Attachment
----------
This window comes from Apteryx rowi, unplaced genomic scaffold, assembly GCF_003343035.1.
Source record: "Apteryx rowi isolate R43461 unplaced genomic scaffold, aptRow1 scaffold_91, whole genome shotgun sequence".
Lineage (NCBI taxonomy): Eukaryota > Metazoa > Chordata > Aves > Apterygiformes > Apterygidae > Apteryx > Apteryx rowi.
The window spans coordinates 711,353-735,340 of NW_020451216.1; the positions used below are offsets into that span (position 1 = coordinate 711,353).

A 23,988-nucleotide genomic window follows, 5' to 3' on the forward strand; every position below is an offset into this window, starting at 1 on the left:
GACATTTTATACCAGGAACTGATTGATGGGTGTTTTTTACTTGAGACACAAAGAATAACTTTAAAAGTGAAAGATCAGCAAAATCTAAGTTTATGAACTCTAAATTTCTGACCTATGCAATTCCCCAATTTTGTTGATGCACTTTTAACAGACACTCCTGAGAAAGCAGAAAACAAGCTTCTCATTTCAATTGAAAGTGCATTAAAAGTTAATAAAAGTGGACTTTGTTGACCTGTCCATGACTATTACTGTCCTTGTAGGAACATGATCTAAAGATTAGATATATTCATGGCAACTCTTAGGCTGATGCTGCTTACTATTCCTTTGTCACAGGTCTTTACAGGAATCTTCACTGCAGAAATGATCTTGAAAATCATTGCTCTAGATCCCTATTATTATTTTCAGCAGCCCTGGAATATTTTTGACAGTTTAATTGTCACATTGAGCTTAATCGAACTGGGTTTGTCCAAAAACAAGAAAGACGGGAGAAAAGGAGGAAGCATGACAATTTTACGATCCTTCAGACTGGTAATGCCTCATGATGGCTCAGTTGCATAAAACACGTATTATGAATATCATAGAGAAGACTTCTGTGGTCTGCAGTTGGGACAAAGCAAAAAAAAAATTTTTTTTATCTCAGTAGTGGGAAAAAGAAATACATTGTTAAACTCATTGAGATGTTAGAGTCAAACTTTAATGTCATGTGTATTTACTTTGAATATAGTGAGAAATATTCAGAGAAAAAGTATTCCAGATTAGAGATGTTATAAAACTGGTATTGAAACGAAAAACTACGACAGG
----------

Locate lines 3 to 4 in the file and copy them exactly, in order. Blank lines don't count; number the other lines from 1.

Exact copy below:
Lineage (NCBI taxonomy): Eukaryota > Metazoa > Chordata > Aves > Apterygiformes > Apterygidae > Apteryx > Apteryx rowi.
The window spans coordinates 711,353-735,340 of NW_020451216.1; the positions used below are offsets into that span (position 1 = coordinate 711,353).